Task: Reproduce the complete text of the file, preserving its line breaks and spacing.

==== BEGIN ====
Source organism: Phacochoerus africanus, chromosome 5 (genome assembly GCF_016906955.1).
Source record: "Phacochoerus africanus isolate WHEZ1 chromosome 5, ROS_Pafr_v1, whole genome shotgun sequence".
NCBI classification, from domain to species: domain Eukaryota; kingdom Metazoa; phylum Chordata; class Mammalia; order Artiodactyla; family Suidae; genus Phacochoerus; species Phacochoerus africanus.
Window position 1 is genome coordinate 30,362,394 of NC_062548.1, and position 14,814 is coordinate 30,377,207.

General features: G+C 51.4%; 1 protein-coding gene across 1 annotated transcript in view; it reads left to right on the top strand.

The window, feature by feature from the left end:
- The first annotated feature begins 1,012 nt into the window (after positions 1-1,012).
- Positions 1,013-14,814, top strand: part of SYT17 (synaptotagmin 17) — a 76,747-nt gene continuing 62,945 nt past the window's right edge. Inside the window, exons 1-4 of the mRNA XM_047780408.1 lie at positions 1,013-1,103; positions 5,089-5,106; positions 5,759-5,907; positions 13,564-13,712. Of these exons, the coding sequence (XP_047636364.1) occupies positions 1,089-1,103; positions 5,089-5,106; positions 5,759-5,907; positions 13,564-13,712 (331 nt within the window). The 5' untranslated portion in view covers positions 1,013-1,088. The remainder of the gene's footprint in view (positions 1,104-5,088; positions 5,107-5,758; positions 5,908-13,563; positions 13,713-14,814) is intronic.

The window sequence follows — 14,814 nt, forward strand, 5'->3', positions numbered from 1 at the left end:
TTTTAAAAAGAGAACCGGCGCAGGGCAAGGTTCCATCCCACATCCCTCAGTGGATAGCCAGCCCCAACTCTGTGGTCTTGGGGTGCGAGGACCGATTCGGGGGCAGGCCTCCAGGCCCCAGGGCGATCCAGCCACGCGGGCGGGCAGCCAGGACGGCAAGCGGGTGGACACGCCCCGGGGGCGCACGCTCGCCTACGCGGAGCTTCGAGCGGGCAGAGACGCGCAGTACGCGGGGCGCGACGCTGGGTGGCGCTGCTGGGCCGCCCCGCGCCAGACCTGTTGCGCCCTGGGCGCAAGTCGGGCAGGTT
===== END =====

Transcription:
Source organism: Phacochoerus africanus, chromosome 5 (genome assembly GCF_016906955.1).
Source record: "Phacochoerus africanus isolate WHEZ1 chromosome 5, ROS_Pafr_v1, whole genome shotgun sequence".
NCBI classification, from domain to species: domain Eukaryota; kingdom Metazoa; phylum Chordata; class Mammalia; order Artiodactyla; family Suidae; genus Phacochoerus; species Phacochoerus africanus.
Window position 1 is genome coordinate 30,362,394 of NC_062548.1, and position 14,814 is coordinate 30,377,207.

General features: G+C 51.4%; 1 protein-coding gene across 1 annotated transcript in view; it reads left to right on the top strand.

The window, feature by feature from the left end:
- The first annotated feature begins 1,012 nt into the window (after positions 1-1,012).
- Positions 1,013-14,814, top strand: part of SYT17 (synaptotagmin 17) — a 76,747-nt gene continuing 62,945 nt past the window's right edge. Inside the window, exons 1-4 of the mRNA XM_047780408.1 lie at positions 1,013-1,103; positions 5,089-5,106; positions 5,759-5,907; positions 13,564-13,712. Of these exons, the coding sequence (XP_047636364.1) occupies positions 1,089-1,103; positions 5,089-5,106; positions 5,759-5,907; positions 13,564-13,712 (331 nt within the window). The 5' untranslated portion in view covers positions 1,013-1,088. The remainder of the gene's footprint in view (positions 1,104-5,088; positions 5,107-5,758; positions 5,908-13,563; positions 13,713-14,814) is intronic.

The window sequence follows — 14,814 nt, forward strand, 5'->3', positions numbered from 1 at the left end:
TTTTAAAAAGAGAACCGGCGCAGGGCAAGGTTCCATCCCACATCCCTCAGTGGATAGCCAGCCCCAACTCTGTGGTCTTGGGGTGCGAGGACCGATTCGGGGGCAGGCCTCCAGGCCCCAGGGCGATCCAGCCACGCGGGCGGGCAGCCAGGACGGCAAGCGGGTGGACACGCCCCGGGGGCGCACGCTCGCCTACGCGGAGCTTCGAGCGGGCAGAGACGCGCAGTACGCGGGGCGCGACGCTGGGTGGCGCTGCTGGGCCGCCCCGCGCCAGACCTGTTGCGCCCTGGGCGCAAGTCGGGCAGGTT